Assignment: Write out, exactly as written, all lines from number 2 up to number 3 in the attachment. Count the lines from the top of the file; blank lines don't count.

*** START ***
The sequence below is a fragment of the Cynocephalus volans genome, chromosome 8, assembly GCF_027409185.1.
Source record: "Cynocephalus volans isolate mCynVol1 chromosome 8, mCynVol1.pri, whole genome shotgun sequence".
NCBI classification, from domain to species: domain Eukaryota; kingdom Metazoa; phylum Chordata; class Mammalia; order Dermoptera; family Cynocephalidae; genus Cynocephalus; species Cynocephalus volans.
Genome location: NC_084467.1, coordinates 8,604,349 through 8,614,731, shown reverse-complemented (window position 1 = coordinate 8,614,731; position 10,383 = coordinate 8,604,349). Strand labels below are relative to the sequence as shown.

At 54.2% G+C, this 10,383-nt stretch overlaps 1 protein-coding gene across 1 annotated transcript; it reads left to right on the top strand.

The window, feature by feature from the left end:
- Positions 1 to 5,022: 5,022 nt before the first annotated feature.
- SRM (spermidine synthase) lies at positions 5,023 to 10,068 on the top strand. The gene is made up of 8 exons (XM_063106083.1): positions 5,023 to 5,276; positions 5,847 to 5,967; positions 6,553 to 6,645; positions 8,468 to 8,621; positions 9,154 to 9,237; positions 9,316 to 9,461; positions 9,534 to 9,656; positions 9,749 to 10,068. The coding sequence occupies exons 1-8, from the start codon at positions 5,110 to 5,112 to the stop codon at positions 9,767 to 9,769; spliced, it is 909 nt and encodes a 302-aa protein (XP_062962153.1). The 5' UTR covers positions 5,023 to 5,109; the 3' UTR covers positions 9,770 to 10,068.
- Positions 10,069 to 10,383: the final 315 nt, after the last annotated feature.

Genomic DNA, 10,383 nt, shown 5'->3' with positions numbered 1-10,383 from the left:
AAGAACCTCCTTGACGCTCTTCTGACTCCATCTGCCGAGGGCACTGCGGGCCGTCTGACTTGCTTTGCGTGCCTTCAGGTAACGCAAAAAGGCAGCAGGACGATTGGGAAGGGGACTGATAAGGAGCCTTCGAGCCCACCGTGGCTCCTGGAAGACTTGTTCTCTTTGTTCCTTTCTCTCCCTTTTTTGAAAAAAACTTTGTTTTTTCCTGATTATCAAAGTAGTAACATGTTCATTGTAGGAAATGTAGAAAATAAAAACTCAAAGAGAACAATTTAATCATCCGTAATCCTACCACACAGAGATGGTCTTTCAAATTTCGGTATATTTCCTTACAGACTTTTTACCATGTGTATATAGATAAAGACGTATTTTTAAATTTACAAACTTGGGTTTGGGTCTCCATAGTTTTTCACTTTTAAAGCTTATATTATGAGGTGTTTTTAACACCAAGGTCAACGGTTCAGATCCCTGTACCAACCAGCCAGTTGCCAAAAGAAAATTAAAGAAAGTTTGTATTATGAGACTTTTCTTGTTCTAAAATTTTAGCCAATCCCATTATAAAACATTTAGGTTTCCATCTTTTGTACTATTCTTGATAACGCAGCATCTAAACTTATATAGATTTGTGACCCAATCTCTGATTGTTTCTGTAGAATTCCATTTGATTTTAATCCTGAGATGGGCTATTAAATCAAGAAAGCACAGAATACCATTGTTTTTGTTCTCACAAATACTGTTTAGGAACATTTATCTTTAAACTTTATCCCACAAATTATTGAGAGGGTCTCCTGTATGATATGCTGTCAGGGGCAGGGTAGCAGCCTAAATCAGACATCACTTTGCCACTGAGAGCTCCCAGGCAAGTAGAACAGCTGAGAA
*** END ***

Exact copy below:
Source record: "Cynocephalus volans isolate mCynVol1 chromosome 8, mCynVol1.pri, whole genome shotgun sequence".
NCBI classification, from domain to species: domain Eukaryota; kingdom Metazoa; phylum Chordata; class Mammalia; order Dermoptera; family Cynocephalidae; genus Cynocephalus; species Cynocephalus volans.